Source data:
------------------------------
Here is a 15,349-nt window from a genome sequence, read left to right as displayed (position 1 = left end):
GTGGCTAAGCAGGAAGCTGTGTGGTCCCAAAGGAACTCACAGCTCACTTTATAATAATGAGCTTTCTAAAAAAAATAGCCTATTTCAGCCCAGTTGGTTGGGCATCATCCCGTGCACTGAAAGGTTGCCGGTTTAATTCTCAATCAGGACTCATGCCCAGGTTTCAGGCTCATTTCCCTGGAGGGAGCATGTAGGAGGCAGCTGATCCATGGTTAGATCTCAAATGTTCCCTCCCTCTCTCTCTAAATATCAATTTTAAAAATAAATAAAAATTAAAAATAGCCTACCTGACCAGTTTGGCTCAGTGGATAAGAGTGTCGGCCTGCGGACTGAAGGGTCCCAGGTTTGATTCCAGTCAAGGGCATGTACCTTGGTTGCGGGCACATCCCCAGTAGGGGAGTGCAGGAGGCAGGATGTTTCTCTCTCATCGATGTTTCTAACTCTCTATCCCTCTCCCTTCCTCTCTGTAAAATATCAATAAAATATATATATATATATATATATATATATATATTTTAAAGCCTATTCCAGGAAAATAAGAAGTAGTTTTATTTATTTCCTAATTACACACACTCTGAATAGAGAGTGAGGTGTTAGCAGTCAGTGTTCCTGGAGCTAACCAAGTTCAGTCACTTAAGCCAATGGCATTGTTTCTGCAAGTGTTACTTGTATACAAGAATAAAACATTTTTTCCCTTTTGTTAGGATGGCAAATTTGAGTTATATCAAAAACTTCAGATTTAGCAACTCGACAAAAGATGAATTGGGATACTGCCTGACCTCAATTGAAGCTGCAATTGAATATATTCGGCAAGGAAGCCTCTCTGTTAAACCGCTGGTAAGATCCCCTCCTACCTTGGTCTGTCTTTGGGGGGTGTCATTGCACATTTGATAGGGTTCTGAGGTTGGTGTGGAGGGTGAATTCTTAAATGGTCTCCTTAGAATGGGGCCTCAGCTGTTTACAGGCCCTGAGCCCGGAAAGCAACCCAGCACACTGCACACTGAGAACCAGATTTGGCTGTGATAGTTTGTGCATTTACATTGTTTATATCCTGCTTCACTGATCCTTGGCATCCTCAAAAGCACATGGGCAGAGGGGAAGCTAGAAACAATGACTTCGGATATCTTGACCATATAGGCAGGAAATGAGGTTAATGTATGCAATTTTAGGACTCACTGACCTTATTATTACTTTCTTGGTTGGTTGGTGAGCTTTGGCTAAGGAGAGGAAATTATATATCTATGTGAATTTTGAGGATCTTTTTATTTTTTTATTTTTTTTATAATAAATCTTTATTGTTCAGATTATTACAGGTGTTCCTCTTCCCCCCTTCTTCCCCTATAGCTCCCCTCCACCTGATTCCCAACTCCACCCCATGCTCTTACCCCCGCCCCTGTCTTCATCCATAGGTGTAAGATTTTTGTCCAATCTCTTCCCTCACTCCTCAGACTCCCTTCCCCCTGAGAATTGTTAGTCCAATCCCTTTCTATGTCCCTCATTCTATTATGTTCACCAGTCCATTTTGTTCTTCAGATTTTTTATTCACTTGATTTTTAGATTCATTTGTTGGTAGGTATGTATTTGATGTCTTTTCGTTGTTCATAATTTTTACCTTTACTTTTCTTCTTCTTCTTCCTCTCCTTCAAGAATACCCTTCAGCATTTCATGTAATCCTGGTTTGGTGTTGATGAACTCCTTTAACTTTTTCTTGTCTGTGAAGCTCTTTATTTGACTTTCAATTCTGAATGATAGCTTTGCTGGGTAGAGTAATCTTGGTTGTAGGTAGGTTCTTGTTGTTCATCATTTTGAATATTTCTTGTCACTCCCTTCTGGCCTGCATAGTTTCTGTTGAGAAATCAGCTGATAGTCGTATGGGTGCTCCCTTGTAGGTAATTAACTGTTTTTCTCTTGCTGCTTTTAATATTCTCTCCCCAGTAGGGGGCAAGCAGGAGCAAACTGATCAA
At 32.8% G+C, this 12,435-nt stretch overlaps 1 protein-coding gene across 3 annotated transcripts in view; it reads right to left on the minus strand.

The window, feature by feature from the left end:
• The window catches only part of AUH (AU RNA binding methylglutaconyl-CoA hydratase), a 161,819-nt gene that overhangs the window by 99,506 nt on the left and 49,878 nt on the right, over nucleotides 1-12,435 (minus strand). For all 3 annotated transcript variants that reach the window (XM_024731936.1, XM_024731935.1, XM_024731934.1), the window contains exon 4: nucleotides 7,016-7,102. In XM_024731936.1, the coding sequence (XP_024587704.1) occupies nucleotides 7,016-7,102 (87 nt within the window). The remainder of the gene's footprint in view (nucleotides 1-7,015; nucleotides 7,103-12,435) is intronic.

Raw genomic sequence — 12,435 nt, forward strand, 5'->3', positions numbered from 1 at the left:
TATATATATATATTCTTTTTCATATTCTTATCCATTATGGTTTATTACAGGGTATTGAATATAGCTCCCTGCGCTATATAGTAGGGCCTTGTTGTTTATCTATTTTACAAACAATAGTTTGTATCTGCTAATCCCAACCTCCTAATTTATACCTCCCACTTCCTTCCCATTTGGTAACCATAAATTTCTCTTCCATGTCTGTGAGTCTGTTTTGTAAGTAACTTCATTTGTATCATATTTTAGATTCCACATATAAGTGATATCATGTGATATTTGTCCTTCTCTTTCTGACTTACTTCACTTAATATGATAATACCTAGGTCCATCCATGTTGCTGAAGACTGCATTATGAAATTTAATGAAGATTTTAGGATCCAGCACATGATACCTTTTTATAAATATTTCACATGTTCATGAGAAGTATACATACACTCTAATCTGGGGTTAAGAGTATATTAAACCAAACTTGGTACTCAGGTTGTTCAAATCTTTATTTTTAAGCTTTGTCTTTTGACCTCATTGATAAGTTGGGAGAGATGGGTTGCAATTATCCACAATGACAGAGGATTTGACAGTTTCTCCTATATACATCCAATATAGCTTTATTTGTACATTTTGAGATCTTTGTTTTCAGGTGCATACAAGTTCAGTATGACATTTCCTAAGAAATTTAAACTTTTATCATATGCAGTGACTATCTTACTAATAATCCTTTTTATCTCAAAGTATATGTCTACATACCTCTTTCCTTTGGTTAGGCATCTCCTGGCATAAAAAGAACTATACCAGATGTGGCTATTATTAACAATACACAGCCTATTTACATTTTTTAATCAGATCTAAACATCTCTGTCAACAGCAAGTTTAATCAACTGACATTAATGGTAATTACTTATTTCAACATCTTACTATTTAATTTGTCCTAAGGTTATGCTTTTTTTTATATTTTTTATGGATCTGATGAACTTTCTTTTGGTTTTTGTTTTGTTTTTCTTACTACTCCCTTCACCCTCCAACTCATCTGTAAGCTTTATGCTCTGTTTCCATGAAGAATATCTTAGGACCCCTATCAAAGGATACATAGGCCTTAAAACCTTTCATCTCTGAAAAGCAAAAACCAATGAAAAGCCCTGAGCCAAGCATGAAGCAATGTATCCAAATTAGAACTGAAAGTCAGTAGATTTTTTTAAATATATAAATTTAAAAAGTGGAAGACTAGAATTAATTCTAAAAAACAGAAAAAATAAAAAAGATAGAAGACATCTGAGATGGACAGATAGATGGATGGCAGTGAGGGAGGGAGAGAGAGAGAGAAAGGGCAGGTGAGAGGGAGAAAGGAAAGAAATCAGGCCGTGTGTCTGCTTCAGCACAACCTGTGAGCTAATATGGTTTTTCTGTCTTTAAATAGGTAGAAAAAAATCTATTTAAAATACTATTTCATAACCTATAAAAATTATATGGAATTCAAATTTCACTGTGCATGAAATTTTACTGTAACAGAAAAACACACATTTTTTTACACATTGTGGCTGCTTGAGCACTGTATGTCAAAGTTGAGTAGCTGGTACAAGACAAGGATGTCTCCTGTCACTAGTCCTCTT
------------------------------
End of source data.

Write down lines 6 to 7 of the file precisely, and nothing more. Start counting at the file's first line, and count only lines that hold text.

Raw genomic sequence — 12,435 nt, forward strand, 5'->3', positions numbered from 1 at the left:
TATATATATATATTCTTTTTCATATTCTTATCCATTATGGTTTATTACAGGGTATTGAATATAGCTCCCTGCGCTATATAGTAGGGCCTTGTTGTTTATCTATTTTACAAACAATAGTTTGTATCTGCTAATCCCAACCTCCTAATTTATACCTCCCACTTCCTTCCCATTTGGTAACCATAAATTTCTCTTCCATGTCTGTGAGTCTGTTTTGTAAGTAACTTCATTTGTATCATATTTTAGATTCCACATATAAGTGATATCATGTGATATTTGTCCTTCTCTTTCTGACTTACTTCACTTAATATGATAATACCTAGGTCCATCCATGTTGCTGAAGACTGCATTATGAAATTTAATGAAGATTTTAGGATCCAGCACATGATACCTTTTTATAAATATTTCACATGTTCATGAGAAGTATACATACACTCTAATCTGGGGTTAAGAGTATATTAAACCAAACTTGGTACTCAGGTTGTTCAAATCTTTATTTTTAAGCTTTGTCTTTTGACCTCATTGATAAGTTGGGAGAGATGGGTTGCAATTATCCACAATGACAGAGGATTTGACAGTTTCTCCTATATACATCCAATATAGCTTTATTTGTACATTTTGAGATCTTTGTTTTCAGGTGCATACAAGTTCAGTATGACATTTCCTAAGAAATTTAAACTTTTATCATATGCAGTGACTATCTTACTAATAATCCTTTTTATCTCAAAGTATATGTCTACATACCTCTTTCCTTTGGTTAGGCATCTCCTGGCATAAAAAGAACTATACCAGATGTGGCTATTATTAACAATACACAGCCTATTTACATTTTTTAATCAGATCTAAACATCTCTGTCAACAGCAAGTTTAATCAACTGACATTAATGGTAATTACTTATTTCAACATCTTACTATTTAATTTGTCCTAAGGTTATGCTTTTTTTTATATTTTTTATGGATCTGATGAACTTTCTTTTGGTTTTTGTTTTGTTTTTCTTACTACTCCCTTCACCCTCCAACTCATCTGTAAGCTTTATGCTCTGTTTCCATGAAGAATATCTTAGGACCCCTATCAAAGGATACATAGGCCTTAAAACCTTTCATCTCTGAAAAGCAAAAACCAATGAAAAGCCCTGAGCCAAGCATGAAGCAATGTATCCAAATTAGAACTGAAAGTCAGTAGATTTTTTTAAATATATAAATTTAAAAAGTGGAAGACTAGAATTAATTCTAAAAAACAGAAAAAATAAAAAAGATAGAAGACATCTGAGATGGACAGATAGATGGATGGCAGTGAGGGAGGGAGAGAGAGAGAGAAAGGGCAGGTGAGAGGGAGAAAGGAAAGAAATCAGGCCGTGTGTCTGCTTCAGCACAACCTGTGAGCTAATATGGTTTTTCTGTCTTTAAATAGGTAGAAAAAAATCTATTTAAAATACTATTTCATAACCTATAAAAATTATATGGAATTCAAATTTCACTGTGCATGAAATTTTACTGTAACAGAAAAACACACATTTTTTTACACATTGTGGCTGCTTGAGCACTGTATGTCAAAGTTGAGTAGCTGGTACAAGACAAGGATGTCTCCTGTCACTAGTCCTCTT